The last trade show I attended – the annual American Association of Meat Processors convention – was in that marvelous but brief moment of time after the COVID cases started to drop but before the Delta variant took over the country. Mask mandates are back, at least in some cities and states. So as a result, I had to load up on masks in order to walk the numerous aisles of Pack Expo Las Vegas this week.

There were a few takeaways from the show. The first one was that mask mandates work. Of the 20,000+ people in the Las Vegas Convention Center, the overwhelming majority – above 99% – were wearing masks to comply with the city’s policy. Meetings were held, purchases were made, hands were shook, fists were bumped, and practically all of it was done with masks. Frankly, I’m a middle-aged guy with pandemic poundage, working at a job that requires me to be in front of a computer most of the day. My normal activity level is just slightly above “comatose,” so if I can walk 10,000 steps in a day with a mask and not drop dead from the exertion, than the supposed dangers of mask-wearing may be overblown.

The second takeaway was that the industry is starving for face-to-face interaction. I saw that at the wildly successful AAMP show, and I saw it again at Pack Expo. More than 22,000 attendees registered for the show, in spite of all the uncertainty and issues around traveling. The last two years have seen many virtual conferences and trade shows. Technology has improved dramatically in a short time to help make these virtual events work well, and valuable information is still valuable if it’s relayed via a webcam. However, there is still something about face-to-face interaction that can’t be replicated by a virtual event. What’s more, if a processor is going to be making a substantial investment in a new piece of equipment, they’re going to want to see it in-person before putting down the money.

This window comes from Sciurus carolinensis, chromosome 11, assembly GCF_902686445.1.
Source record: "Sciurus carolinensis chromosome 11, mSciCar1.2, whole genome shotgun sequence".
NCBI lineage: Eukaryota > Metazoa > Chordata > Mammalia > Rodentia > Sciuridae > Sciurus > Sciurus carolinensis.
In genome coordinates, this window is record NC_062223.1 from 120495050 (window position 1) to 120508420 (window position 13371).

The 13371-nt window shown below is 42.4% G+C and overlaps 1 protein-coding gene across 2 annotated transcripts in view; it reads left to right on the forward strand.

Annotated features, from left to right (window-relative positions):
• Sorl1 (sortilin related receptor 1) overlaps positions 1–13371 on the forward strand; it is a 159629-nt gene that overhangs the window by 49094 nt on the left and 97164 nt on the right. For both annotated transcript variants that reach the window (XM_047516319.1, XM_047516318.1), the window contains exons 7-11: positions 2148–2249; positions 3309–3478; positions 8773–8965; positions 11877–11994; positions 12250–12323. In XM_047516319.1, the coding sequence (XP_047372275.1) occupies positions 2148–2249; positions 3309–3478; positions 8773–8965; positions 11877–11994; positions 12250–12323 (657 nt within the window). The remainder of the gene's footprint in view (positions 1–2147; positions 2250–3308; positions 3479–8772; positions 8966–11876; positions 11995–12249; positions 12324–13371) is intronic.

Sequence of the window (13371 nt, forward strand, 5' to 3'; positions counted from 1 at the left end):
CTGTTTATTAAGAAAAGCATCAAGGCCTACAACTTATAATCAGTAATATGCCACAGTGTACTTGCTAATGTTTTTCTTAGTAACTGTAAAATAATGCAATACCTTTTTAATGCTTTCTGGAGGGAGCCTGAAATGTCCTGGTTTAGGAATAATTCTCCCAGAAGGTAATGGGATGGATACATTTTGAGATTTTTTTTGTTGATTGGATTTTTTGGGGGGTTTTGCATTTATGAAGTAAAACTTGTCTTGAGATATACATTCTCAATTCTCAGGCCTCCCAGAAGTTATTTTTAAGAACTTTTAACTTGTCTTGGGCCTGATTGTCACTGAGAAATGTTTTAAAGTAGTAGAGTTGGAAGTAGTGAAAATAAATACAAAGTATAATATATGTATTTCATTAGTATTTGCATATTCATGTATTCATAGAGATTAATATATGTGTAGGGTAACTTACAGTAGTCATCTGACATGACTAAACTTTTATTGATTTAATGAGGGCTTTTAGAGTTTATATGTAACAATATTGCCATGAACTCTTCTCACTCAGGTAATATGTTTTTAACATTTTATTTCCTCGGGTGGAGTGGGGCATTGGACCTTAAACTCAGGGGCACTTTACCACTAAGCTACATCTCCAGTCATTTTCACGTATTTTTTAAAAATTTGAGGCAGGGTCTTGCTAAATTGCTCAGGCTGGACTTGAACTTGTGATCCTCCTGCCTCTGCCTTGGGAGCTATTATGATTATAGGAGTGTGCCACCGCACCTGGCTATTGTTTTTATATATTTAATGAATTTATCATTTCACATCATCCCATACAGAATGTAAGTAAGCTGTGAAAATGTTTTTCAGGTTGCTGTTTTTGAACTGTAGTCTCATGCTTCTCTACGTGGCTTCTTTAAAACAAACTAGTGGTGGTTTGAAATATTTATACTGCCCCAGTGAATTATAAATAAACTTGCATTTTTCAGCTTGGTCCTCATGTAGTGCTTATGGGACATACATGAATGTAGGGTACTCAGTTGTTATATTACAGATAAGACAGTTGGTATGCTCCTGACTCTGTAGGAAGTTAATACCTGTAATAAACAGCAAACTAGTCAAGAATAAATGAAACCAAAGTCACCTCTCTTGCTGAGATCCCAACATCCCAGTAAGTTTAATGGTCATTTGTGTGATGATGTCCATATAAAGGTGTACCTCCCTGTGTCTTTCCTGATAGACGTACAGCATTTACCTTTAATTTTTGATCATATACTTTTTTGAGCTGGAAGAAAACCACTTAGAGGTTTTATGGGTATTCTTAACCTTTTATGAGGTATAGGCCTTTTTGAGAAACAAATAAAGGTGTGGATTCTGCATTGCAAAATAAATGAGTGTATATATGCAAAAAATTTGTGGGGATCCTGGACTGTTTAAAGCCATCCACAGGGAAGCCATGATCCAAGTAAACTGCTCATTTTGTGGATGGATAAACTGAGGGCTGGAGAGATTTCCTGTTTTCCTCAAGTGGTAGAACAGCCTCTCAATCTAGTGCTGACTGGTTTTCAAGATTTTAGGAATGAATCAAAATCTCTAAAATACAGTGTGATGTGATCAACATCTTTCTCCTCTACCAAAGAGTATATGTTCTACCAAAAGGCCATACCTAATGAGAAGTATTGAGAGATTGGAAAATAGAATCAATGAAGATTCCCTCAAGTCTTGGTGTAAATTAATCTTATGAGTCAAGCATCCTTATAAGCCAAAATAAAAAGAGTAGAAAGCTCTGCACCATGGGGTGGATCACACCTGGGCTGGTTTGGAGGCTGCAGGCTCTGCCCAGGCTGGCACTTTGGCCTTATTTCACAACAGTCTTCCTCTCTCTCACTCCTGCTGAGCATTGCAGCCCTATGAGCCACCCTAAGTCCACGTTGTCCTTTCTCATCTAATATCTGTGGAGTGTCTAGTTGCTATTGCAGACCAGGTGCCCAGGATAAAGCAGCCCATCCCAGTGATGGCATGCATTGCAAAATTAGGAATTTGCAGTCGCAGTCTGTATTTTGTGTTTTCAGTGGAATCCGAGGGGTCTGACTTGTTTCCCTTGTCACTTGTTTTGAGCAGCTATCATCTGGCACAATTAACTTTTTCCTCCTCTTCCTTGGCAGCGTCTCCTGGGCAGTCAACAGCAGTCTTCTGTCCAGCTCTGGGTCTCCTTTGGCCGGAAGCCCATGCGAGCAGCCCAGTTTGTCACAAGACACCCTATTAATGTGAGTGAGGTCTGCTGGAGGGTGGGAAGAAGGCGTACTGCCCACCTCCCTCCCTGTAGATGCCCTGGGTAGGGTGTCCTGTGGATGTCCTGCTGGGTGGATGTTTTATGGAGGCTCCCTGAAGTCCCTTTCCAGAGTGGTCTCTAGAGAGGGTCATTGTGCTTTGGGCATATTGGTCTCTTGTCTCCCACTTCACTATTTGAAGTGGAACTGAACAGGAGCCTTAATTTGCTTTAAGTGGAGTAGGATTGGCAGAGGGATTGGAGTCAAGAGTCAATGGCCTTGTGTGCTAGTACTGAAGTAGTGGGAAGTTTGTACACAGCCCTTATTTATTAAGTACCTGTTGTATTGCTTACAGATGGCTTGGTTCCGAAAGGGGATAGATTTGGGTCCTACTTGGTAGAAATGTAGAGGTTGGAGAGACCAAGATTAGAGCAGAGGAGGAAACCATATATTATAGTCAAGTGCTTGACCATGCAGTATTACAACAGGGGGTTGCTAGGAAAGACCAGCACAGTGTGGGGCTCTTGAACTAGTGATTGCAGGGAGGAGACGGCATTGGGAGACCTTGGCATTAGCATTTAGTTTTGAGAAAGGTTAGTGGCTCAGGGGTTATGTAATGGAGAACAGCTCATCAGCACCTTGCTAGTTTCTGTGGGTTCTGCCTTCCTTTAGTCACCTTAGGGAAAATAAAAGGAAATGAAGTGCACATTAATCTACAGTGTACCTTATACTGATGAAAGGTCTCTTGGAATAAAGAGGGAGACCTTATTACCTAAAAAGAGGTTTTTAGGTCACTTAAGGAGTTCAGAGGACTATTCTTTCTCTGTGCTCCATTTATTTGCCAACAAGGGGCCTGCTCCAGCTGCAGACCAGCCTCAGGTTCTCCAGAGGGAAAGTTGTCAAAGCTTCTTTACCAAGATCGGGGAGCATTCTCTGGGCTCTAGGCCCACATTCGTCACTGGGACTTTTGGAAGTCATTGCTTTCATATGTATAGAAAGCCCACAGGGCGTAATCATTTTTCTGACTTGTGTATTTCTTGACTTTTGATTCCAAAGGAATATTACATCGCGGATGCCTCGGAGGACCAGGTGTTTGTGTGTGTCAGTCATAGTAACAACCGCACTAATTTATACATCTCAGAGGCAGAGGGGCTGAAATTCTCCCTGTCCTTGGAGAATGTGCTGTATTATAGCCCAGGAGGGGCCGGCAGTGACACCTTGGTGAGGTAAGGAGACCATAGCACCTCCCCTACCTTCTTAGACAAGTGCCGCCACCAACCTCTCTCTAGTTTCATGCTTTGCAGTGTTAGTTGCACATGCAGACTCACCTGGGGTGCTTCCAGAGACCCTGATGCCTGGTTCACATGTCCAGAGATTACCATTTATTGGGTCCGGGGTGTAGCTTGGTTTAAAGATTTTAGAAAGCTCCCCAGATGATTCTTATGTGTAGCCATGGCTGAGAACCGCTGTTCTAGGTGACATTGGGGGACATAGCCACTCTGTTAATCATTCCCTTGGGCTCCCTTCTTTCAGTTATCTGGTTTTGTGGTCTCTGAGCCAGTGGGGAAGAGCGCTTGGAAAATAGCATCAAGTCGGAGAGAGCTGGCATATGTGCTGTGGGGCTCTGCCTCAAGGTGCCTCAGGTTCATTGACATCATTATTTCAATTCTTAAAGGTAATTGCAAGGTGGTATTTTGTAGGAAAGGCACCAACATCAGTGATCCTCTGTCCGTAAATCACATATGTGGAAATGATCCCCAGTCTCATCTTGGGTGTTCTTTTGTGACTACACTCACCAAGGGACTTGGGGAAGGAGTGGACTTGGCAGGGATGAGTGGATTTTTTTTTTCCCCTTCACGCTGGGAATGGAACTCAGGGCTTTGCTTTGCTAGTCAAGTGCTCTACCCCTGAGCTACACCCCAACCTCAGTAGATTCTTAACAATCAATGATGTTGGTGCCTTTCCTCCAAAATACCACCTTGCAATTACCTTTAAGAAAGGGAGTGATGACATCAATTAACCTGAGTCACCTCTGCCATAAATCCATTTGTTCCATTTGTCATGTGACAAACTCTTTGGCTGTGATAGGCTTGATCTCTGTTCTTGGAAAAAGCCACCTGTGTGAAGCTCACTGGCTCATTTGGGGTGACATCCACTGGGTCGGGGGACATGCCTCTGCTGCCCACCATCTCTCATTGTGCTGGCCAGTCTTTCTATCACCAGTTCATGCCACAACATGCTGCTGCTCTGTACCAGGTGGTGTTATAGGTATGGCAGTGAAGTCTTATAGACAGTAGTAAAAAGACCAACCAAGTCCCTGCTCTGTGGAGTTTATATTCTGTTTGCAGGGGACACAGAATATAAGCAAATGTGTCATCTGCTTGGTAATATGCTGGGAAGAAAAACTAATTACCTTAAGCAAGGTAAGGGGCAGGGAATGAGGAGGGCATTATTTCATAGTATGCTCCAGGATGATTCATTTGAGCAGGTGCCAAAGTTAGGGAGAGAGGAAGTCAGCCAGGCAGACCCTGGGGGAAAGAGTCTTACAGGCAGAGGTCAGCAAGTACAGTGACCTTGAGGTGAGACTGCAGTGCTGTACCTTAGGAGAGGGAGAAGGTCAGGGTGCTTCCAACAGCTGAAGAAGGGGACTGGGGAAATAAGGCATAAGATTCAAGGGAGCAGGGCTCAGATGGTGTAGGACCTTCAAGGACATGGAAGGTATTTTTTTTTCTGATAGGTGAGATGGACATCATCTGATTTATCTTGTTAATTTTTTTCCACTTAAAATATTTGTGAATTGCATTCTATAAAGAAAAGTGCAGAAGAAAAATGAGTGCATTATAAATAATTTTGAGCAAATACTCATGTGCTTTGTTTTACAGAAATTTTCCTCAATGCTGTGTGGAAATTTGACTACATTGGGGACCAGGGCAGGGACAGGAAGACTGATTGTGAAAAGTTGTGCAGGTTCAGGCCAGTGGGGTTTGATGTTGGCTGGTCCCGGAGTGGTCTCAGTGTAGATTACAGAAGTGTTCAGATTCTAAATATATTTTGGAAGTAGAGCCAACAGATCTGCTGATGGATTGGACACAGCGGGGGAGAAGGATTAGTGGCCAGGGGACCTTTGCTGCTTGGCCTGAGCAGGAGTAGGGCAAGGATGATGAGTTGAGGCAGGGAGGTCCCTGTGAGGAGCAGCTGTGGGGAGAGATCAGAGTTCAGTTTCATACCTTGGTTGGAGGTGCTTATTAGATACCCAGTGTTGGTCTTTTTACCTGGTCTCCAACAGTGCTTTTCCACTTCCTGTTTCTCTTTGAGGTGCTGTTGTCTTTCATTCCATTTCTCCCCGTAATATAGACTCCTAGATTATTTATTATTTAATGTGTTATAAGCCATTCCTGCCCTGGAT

Finally, and most importantly, Pack Expo 2021 saw the rise of robotics. Automation has always been a big part of trade shows. A few years ago, I had a robot make a cup of coffee for me. This Pack Expo had more robots and cobots – collaborative robots that can work in close contact with humans – than I had ever seen. They were doing much more than loading pallets with boxes, too. Robots were placing chicken breasts into trays and doing other tasks that required dexterity and a gentle touch. Meat and poultry companies have long had problems finding employees, but the current labor shortage is unprecedented. Putting robots on the plant floor can fill some of those open positions. The price points for these machines made automation possible for smaller processors, too. If a smaller company can’t afford to automate an entire production line, they may be able to at least automate an operation within the line.

If you were at Pack Expo, what were your observations? Are you looking forward to in-person events in 2021 and ’22? Let me know your thoughts.

Sam Gazdziak